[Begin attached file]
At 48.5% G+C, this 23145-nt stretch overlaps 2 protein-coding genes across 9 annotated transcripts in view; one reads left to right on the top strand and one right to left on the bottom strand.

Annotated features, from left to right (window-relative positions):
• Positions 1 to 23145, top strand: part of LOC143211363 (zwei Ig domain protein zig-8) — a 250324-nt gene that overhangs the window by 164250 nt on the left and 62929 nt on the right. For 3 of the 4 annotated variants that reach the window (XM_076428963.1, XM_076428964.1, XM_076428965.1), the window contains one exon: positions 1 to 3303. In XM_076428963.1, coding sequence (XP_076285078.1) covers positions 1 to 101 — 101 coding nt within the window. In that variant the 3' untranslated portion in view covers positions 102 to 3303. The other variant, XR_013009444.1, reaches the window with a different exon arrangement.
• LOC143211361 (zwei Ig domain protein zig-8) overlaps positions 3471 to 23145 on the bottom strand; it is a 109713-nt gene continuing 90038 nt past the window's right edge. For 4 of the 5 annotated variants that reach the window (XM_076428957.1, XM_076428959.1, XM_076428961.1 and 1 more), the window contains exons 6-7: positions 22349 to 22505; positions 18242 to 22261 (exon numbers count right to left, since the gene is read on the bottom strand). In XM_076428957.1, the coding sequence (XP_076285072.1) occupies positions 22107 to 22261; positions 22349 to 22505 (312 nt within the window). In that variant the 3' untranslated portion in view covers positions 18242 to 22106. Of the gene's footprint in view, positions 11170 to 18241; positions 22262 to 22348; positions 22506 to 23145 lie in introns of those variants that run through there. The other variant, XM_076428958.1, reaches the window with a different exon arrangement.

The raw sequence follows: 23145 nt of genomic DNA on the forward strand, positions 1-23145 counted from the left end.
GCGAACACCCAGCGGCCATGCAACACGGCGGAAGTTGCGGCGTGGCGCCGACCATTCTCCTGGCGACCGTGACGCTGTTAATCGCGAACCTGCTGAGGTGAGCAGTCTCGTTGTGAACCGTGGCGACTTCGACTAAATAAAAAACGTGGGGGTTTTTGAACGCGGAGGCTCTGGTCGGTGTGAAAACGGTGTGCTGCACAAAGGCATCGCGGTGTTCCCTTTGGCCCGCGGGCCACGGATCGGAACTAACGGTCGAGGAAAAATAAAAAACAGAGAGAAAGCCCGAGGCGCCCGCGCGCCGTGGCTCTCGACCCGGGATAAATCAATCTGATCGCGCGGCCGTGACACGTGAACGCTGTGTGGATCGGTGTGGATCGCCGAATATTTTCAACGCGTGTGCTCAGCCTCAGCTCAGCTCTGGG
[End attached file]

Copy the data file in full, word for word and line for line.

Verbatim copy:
At 48.5% G+C, this 23145-nt stretch overlaps 2 protein-coding genes across 9 annotated transcripts in view; one reads left to right on the top strand and one right to left on the bottom strand.

Annotated features, from left to right (window-relative positions):
• Positions 1 to 23145, top strand: part of LOC143211363 (zwei Ig domain protein zig-8) — a 250324-nt gene that overhangs the window by 164250 nt on the left and 62929 nt on the right. For 3 of the 4 annotated variants that reach the window (XM_076428963.1, XM_076428964.1, XM_076428965.1), the window contains one exon: positions 1 to 3303. In XM_076428963.1, coding sequence (XP_076285078.1) covers positions 1 to 101 — 101 coding nt within the window. In that variant the 3' untranslated portion in view covers positions 102 to 3303. The other variant, XR_013009444.1, reaches the window with a different exon arrangement.
• LOC143211361 (zwei Ig domain protein zig-8) overlaps positions 3471 to 23145 on the bottom strand; it is a 109713-nt gene continuing 90038 nt past the window's right edge. For 4 of the 5 annotated variants that reach the window (XM_076428957.1, XM_076428959.1, XM_076428961.1 and 1 more), the window contains exons 6-7: positions 22349 to 22505; positions 18242 to 22261 (exon numbers count right to left, since the gene is read on the bottom strand). In XM_076428957.1, the coding sequence (XP_076285072.1) occupies positions 22107 to 22261; positions 22349 to 22505 (312 nt within the window). In that variant the 3' untranslated portion in view covers positions 18242 to 22106. Of the gene's footprint in view, positions 11170 to 18241; positions 22262 to 22348; positions 22506 to 23145 lie in introns of those variants that run through there. The other variant, XM_076428958.1, reaches the window with a different exon arrangement.

The raw sequence follows: 23145 nt of genomic DNA on the forward strand, positions 1-23145 counted from the left end.
GCGAACACCCAGCGGCCATGCAACACGGCGGAAGTTGCGGCGTGGCGCCGACCATTCTCCTGGCGACCGTGACGCTGTTAATCGCGAACCTGCTGAGGTGAGCAGTCTCGTTGTGAACCGTGGCGACTTCGACTAAATAAAAAACGTGGGGGTTTTTGAACGCGGAGGCTCTGGTCGGTGTGAAAACGGTGTGCTGCACAAAGGCATCGCGGTGTTCCCTTTGGCCCGCGGGCCACGGATCGGAACTAACGGTCGAGGAAAAATAAAAAACAGAGAGAAAGCCCGAGGCGCCCGCGCGCCGTGGCTCTCGACCCGGGATAAATCAATCTGATCGCGCGGCCGTGACACGTGAACGCTGTGTGGATCGGTGTGGATCGCCGAATATTTTCAACGCGTGTGCTCAGCCTCAGCTCAGCTCTGGG